At a campaign stop in 1987, then-Vice President George H. W. Bush expressed his view of atheists this way: “No, I don’t know that atheists should be regarded as citizens, nor should they be regarded as patriotic.” Though speaking for himself, he managed a succinct summary of the view of many religious conservatives. For them, as for most people, the enemy of my enemy is my friend. This axiom explains the support of Leftists for such insults as the Ground Zero Mosque. It also explains why most nonbelievers adhere to the Left, given the cold reception from many on the Right.

     Of course, the example of Corporal Tillman, noted above, instantly disproves the Bush view. If unbelievers are incapable of patriotism, how can Bush explain Tillman? For that matter, how does he explain the existence of the Military Association of Atheists and Freethinkers? The Bush view is parochial and rude, but in Tillman’s case anti-atheist sentiment caused a more particular insult. As is well known, Tillman died in a friendly-fire incident in Afghanistan. Afterward, one of his superior officers spoke to a reporter from about the inability of the family to accept the death of their heroic son. According to the web site, then Lieutenant Colonel Ralph Kauzlarich said of the family,
“[w]hen you die, I mean, there is supposedly a better life, right? Well, if you are an atheist and you don’t believe in anything, if you die, what is there to go to? Nothing. You are worm dirt. So for their son to die for nothing, and now he is no more — that is pretty hard to get your head around that. So I don’t know how an atheist thinks. I can only imagine that that would be pretty tough.”
At least he acknowledged the emotional burden of facing true mortality, something his religion spares him from facing. Still, why would an Evangelical Army officer, secure in his faith and his patriotism, go out of his way to be rude to the grieving family of a slain war hero? One reason may be the role Colonel Kauzlerich played in the aftermath of Tillman’s death, which the Army first reported as caused by enemy fire. Quite possibly, another reason is the fear many religious people have of those who acknowledge no ultimate moral authority in the universe.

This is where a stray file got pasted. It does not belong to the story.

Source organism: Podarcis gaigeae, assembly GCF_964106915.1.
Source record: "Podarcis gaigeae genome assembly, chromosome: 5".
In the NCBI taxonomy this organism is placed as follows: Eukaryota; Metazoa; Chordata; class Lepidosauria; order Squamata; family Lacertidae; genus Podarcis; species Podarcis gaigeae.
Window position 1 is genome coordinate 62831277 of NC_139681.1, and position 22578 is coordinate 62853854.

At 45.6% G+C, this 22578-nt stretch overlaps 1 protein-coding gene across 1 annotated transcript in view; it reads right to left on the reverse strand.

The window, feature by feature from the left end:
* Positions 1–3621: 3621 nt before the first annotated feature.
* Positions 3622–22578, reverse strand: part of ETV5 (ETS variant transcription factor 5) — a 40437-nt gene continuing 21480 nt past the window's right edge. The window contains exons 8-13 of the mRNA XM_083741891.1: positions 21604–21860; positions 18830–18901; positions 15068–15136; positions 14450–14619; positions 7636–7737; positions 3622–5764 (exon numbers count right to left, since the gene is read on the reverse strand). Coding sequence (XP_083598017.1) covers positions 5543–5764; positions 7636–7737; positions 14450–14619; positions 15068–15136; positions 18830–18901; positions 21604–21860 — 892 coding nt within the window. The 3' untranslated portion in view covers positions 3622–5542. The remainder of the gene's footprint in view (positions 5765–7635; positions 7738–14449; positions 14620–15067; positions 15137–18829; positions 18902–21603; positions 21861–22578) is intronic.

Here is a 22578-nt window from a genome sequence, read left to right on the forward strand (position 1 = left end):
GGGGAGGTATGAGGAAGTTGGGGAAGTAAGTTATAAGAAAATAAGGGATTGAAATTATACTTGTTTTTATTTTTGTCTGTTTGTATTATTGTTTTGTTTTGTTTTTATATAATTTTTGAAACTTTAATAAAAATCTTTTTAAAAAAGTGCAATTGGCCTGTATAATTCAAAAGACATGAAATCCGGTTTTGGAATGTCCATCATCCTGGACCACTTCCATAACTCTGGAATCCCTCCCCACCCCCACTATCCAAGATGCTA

The faithful often make the point—and it is correct—that without divine sanction, morals are ultimately a matter of consensus. The point to make back to them is that in practice, many religious people actually follow a consensus view of morality. Think how many “cafeteria Catholics” you know. Notice how the Episcopal Church has “accommodated” modern times by ordaining women and homosexuals. Remember how many mainstream denominations have adapted their liturgy to be more acceptable to the congregants of today. Claims of absolute morality notwithstanding, in practice many Christians, Jews, and moderate Muslims have rather easily shed what used to be firm articles of morality in conforming to modern, permissive, and liberal ideals.

     Of course, some of the faithful have noted this trend in the mainstream denominations and formed their own, ostensibly purer, sects. They, at least, are being consistent, but even their morality tends to be more 20th century than not. If it is pre-1960, it is clearly not pre-1860. Name if you can any Christian sect today that advocates slavery, which had been declared consistent with Christian teaching for over eighteen hundred years before the Abolitionists began to re-think things. All credit to them for doing so, but their new ideas departed from previously ironclad Christian moral doctrine. Or again, name a Judeo-Christian sect today that advocates capital punishment for adulterers: “And the man that committeth adultery with another man’s wife, even he that committeth adultery with his neighbour’s wife, the adulterer and the adulteress shall surely be put to death.” Leviticus 20:10. Or for homosexuals: “If a man also lie with mankind, as he lieth with a woman, both of them have committed an abomination: they shall surely be put to death; their blood shall be upon them.” Leviticus 20:13. Homosexuals remain “worthy of death” even in the New Testament (Romans 1:26-32), but the fiercest Christian opponents of homosexuality stop short of killing.